An emphasis on maximising consumer consent by responding to public concerns also underlies both the current proposals for drought reform and the recent increased pressure on water companies to meet leakage and service standards. The 2006 drought was marked by public criticism of burst pipes, 'fat cat' profits, and Ofwat's failure to impose fines on major leakers. Last winter saw a series of heavy fines for poor service.
In recent years, the concern with drought has expanded in the light of potentially permanent water stress. If water providers today are increasingly recognising consumers as 'co-partners', they are now up against a historical dilemma. The success of campaigns to conserve water in short-term crises has not been matched by people's willingness to reduce consumption in the long term.
The current proposals, promoted by Defra and the Welsh Assembly, have two strands. The first concerns 'discretionary uses' and affects mostly domestic consumers. Under current legislation (the Water Industry Act, 1991, Section 76), hosepipe bans can be imposed on the watering of private gardens and washing of private cars. The government proposes to extend the list of restricted uses by hosepipe (and 'similar apparatus') to include, among other uses, filling private swimming pools, hot-tubs, paddling pools and ponds, washing private boats, and washing patios and driveways.
The second strand concerns the more extensive set of restrictions (under the Drought Direction 1991) affecting the 'non-essential uses' of commercial, as well as domestic, consumers. These currently limit the use of hosepipes (and 'similar') for watering gardens (other than market gardens), allotments, parks and sports grounds, filling swimming pools, cleaning windows, and operating automatic car washes.
The current proposals would uphold these existing restrictions, while transferring some to the 'discretionary use' category. Restrictions imposed under the 'Drought Direction' can be imposed only following a Drought Order, in the event of an 'exceptional shortage of rain'. 'Discretionary uses' can be restricted by water companies more flexibly.
In the consultation process for these reforms, the government has had to balance the complex demands of differentiated consumers. Of the 600 groups consulted last year, eighty responded, including water-consumer representatives, water companies, environmental bodies, groups representing commercial water users, recreational and sporting bodies, horticultural and agricultural groups, and individuals. While most welcomed the principle of reform, many expressed resistance to any curtailment of their own consumption. The consultation highlighted the ongoing challenge of reconciling the contrasting rationalities of consumers, providers and regulators both in times of drought and in the long-term.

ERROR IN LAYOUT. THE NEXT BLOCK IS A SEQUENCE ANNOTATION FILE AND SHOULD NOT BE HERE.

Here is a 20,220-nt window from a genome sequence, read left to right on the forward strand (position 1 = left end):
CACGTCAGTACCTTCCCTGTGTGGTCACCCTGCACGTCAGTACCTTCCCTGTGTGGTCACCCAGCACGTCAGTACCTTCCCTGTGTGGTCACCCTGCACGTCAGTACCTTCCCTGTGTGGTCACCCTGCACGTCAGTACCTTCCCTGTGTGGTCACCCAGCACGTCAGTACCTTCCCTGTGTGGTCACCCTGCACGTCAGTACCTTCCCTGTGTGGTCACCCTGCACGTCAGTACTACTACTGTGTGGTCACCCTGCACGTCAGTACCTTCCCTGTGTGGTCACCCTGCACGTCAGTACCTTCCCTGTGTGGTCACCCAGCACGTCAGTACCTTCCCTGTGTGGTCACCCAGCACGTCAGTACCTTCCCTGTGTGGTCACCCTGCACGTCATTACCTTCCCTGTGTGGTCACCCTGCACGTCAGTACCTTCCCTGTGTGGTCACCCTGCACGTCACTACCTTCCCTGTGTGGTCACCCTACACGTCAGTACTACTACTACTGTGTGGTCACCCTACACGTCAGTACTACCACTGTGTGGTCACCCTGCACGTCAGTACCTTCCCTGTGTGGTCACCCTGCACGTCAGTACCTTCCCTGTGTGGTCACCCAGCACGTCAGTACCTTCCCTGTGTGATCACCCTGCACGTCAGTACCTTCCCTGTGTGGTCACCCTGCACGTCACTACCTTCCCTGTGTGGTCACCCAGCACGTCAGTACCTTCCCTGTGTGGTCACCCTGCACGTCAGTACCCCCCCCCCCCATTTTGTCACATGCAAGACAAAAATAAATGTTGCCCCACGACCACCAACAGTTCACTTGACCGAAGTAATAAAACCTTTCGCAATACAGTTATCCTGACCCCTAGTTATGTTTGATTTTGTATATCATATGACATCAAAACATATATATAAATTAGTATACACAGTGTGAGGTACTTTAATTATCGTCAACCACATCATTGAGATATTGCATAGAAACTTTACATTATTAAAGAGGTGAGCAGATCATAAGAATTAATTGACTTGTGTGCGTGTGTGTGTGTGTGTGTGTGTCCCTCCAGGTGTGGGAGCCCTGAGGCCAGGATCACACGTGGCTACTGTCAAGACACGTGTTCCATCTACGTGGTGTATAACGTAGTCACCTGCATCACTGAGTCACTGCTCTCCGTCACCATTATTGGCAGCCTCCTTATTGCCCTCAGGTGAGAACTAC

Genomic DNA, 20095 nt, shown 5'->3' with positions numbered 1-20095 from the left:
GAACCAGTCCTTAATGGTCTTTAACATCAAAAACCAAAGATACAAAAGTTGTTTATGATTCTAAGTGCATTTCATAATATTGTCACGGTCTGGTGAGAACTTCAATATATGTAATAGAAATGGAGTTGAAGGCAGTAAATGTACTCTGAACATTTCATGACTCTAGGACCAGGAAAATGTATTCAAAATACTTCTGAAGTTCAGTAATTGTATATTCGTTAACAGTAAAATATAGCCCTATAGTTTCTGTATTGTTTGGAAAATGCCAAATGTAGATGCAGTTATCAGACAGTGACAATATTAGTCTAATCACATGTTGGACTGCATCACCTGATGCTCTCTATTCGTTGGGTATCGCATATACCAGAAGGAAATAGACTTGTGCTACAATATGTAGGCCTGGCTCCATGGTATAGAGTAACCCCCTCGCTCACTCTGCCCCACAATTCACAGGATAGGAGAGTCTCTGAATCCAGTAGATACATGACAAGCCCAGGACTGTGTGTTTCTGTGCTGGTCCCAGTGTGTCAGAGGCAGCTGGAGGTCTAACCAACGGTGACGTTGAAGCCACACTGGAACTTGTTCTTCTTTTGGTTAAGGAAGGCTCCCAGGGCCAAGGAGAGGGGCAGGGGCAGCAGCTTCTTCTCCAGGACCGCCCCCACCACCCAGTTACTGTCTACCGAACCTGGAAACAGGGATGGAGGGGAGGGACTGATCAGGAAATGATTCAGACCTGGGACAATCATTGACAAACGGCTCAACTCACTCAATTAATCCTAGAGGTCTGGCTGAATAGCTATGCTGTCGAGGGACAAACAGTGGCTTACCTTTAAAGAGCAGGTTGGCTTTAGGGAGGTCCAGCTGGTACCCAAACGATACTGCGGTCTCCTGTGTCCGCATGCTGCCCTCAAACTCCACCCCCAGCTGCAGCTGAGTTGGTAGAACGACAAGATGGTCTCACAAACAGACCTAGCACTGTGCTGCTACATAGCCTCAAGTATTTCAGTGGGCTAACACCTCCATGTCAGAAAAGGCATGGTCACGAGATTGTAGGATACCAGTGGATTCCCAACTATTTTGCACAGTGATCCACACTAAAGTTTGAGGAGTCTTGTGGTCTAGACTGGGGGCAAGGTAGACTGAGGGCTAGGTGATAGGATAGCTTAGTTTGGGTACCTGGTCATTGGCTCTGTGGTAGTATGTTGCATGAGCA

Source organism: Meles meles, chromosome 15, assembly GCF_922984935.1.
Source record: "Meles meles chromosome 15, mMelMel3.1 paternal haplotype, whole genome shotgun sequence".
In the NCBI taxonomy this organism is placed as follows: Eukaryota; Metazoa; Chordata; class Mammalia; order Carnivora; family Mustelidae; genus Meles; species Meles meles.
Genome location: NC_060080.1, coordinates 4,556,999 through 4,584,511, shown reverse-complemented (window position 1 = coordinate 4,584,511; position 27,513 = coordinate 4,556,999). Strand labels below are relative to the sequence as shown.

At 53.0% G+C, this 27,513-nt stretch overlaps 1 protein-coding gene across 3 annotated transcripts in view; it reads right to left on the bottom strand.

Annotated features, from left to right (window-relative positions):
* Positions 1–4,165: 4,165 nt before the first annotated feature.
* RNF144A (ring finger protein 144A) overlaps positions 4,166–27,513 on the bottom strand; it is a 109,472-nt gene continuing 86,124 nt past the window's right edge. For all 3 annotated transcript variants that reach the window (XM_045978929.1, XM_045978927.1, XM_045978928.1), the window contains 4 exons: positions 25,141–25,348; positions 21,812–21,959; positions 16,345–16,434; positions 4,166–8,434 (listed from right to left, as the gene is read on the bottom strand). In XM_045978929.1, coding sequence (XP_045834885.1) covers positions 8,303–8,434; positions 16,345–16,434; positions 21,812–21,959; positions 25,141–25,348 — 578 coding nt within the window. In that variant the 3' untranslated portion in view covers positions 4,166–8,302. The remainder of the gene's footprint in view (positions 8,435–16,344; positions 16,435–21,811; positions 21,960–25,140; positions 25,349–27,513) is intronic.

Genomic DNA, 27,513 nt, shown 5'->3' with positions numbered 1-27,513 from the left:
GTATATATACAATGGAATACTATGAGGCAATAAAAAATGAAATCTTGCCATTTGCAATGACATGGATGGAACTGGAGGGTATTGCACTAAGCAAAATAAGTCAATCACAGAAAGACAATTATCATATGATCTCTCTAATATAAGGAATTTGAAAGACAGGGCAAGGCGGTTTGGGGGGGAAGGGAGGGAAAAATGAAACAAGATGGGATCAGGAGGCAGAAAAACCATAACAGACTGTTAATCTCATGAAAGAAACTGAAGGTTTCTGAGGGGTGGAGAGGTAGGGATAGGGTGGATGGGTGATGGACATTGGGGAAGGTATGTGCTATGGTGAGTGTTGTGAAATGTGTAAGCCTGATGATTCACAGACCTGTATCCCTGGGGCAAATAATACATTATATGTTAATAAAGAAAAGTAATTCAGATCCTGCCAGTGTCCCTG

Three areas of tension stood out. One concerned tensions between enforcement and voluntary economy. Most of the water companies in the 2007 consultation saw a need for more effective enforcement strategies in the event of persistent non-compliance; some proposed the introduction of Anti-Social Behaviour Orders. There are powers to prosecute, but legal proceedings are costly. 'Neighbour pressure' is seen as more effective than company inspections. In the 2006 drought (which saw savings of between 5% and 15% on normal levels), 4,200 customers were reported to Thames Water for using a hosepipe for cars and gardens. In an ICM poll in July 2006, however, 29% admitted breaking the hosepipe ban; 54% would 'turn a blind eye' if they saw someone else doing it. There were few prosecutions. Compliance generally followed warnings, and prosecutions run counter to a collaborative approach. Public consent and self-enforcement are crucial to providers' drought management strategy.
This is evident also in the water industry's discomfort with the language of compulsory restriction. Bournemouth and Hampshire Water suggested in 2007 that '[t]here is a general issue in the use of terms such as "ban", "restrict" or "prohibit" where customers do not like being told what to do, but may be more inclined to help with a positive and combined effort to avoid more serious supply problems'. Similarly, Water UK, the representative body for the water industry, suggested replacing 'negative' language with 'additional water conservation measures or similar' (which the government rejected in the interests of clarity).